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Kaine bid to slow Obamacare repeal fails

The story of a Williamsburg couple's rekindled hopes of starting a family wasn't enough to convince the Senate to go along with Sen. Tim Kaine's call to slow the Republican majority's rush to repeal Obamacare.

Kaine took his Democratic caucus's lead Thursday to insist that Congress had to have a replacement ready to go before repealing or reforming the Affordable Care Act, hoping to amend fast-track legislation to dismantle the controversial health insurance law.

But Senate Majority Leader Mitch McConnell said repeal was a necessary first step, adding that a replacement would be put in place later, piece by piece.

Kaine argued that the GOP measure would take away health insurance from 30 million Americans, including a self-employed woman from Williamsburg who wrote him about the difference Obamacare meant to her and her husband.

"Because we couldn't afford insurance, we decided that we couldn't have children. We couldn't pay a hospital bill," Kaine told his fellow Senators, reading from a copy of her letter.

"Because we can now get insurance as self-employed individuals with subsidies to make it affordable, we are now going to start a family," he read, adding his own take that: "Because of the Affordable Care Act they could start a family."

Hurrying to repeal with the system that provides affordable the insurance coverage that couple, and millions of others, can now get would create chaos in one of the largest sectors of the American economy, Kaine said.

"If we go into the biggest sector of the American economy with a repeal, without any replacement strategy, it's the equivalent of, 'I am now going to jump off a cliff, and I will figure out how to land once I am in midair,'" Kaine said.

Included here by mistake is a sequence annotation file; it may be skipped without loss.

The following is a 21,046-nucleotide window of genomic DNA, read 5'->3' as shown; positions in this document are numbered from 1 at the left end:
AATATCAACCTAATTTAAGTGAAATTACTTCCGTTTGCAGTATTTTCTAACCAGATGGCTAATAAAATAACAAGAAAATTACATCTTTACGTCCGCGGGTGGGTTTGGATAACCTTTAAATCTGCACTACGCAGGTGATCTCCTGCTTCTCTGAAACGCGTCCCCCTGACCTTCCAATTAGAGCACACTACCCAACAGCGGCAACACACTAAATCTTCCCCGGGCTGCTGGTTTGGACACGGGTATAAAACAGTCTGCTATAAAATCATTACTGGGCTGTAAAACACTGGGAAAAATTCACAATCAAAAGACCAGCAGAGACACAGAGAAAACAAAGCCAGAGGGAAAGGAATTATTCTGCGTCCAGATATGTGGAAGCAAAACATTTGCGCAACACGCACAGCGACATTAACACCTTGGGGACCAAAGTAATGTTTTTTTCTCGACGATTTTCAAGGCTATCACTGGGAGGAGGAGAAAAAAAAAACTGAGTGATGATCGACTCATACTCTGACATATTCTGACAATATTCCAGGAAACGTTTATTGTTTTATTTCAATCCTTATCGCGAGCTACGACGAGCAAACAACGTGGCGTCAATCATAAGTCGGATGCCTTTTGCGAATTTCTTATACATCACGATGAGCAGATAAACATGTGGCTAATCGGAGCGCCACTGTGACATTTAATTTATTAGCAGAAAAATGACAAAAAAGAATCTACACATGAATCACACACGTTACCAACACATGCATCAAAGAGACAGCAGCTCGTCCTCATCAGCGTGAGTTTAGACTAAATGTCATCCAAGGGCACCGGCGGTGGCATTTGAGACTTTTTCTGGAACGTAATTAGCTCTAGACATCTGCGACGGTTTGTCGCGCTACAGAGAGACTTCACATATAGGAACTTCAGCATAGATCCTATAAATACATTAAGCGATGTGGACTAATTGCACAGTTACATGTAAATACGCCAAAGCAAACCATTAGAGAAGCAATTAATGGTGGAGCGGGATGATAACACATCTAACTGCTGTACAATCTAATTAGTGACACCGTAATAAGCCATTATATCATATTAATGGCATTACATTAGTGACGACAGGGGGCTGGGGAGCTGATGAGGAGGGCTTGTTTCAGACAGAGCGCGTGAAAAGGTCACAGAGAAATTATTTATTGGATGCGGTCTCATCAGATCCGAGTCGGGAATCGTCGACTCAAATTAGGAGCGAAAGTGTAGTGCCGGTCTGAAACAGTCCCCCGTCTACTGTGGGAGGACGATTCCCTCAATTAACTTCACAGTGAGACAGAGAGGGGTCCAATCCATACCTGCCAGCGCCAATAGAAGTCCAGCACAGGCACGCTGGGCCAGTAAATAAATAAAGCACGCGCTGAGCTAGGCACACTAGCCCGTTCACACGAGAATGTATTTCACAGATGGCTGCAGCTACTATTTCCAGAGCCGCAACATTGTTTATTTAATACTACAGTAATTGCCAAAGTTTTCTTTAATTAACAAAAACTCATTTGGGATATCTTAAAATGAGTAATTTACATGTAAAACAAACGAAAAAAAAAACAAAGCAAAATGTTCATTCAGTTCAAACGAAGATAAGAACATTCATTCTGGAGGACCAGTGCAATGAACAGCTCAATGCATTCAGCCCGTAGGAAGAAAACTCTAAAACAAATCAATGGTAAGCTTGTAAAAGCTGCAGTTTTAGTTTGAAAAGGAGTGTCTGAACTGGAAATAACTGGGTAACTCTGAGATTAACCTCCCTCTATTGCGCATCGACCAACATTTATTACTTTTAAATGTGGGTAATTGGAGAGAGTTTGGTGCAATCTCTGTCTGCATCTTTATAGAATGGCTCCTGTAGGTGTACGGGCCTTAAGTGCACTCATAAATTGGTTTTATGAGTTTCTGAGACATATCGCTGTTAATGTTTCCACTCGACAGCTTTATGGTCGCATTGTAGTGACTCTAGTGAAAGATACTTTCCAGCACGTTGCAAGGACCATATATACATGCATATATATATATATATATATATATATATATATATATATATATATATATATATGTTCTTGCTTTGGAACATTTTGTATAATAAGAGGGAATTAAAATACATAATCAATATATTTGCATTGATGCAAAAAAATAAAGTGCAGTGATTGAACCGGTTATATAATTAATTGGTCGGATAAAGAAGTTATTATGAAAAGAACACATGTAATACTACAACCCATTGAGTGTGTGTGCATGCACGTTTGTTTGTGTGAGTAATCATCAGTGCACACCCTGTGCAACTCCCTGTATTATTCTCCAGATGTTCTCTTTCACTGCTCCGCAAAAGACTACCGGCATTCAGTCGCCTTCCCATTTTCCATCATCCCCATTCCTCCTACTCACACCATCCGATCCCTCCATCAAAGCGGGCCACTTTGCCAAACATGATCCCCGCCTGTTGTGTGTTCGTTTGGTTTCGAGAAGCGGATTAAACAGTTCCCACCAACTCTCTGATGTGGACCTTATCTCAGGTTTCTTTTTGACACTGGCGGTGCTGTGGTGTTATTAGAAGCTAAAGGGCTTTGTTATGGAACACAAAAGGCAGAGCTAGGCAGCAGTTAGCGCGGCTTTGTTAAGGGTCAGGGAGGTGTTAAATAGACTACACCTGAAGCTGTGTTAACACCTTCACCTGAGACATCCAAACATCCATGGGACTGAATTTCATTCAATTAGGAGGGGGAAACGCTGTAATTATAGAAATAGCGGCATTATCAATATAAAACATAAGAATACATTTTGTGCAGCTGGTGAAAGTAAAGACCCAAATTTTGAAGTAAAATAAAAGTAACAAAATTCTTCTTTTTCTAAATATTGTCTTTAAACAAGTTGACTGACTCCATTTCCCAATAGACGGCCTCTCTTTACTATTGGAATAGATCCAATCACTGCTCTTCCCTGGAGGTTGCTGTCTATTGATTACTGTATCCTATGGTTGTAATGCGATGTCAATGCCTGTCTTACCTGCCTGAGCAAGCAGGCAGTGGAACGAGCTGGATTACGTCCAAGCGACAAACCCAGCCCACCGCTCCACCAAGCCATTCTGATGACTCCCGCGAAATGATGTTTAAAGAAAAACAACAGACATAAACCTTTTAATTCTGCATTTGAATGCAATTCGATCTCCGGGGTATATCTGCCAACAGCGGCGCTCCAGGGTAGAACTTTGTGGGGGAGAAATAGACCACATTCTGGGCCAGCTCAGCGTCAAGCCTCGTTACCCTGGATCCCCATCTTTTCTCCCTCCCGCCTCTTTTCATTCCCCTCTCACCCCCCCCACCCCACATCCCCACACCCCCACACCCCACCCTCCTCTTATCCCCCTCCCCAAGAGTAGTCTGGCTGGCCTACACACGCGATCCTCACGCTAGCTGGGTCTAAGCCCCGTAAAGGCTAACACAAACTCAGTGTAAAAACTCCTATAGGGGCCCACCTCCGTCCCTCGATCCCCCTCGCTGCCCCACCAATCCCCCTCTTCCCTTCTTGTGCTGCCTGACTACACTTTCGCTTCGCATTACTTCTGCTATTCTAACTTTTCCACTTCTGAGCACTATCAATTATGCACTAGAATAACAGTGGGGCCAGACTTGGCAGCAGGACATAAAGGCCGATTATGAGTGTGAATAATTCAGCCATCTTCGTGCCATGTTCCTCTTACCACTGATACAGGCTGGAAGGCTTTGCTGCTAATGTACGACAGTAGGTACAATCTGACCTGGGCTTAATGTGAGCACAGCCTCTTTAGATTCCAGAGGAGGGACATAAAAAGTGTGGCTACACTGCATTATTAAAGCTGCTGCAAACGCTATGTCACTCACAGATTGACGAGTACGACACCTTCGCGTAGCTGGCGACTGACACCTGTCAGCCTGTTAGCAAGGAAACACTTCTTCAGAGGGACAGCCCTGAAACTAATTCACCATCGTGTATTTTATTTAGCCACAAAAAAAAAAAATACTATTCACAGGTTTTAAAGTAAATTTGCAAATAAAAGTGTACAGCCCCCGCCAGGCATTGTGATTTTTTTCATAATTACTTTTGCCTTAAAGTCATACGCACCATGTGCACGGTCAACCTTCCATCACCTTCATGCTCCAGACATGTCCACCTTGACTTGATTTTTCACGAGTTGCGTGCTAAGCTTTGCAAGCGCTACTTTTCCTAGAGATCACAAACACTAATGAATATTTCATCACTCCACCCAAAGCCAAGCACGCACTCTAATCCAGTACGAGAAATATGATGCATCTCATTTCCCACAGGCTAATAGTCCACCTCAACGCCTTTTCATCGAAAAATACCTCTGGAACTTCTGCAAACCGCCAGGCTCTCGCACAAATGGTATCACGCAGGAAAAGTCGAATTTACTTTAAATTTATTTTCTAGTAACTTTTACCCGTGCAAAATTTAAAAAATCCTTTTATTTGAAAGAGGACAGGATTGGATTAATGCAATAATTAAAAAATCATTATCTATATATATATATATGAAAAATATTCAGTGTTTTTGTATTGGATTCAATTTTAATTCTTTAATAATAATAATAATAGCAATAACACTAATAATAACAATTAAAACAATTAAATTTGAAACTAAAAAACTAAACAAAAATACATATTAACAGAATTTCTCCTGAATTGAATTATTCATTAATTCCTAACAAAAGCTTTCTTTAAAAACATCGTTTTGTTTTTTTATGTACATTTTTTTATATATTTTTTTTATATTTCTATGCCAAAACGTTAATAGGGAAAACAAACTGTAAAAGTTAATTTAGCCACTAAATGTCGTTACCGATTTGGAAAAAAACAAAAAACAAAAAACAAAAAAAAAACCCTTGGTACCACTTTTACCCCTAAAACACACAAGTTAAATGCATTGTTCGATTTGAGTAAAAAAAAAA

It would also undermine a sense of security that buoys millions of parents, he said.

"Not having health insurance, for a parent, is a continuous agitating voice in your mind, an anxiety-creator about what is going to happen to my family if we get sick or get in an accident which is something that happens to virtually every family," he said.

Kaine's amendment would have required a vote of 60 Senators before the body could act on any legislation that would eliminate coverage now provided through the Affordable Care Act, or that would increase the premiums or out-of-pocket costs of insured Americans or that would reduce the benefits private insurers offer.

"Our amendment creates a high hurdle to any legislation that would make America sick again and basically that's what we're trying to do," Kaine said. "If we're going to either strip coverage from people or make health insurance more expensive or reduce the quality of health coverage for Americans that they currently have, we shouldn't make that easy to do."

McConnell, blasting Obamacare as "a failed partisan experiment," said the GOP majority wanted to enact a patient-focused system that works better than Obamacare.

"The American people never bought it and the law never worked the way it was promised," he said, speaking for the fast track bill. "Millions lost their health-care plans and the doctors they were promised they could keep."

Kaine's measure failed on a party-line 48-52 vote.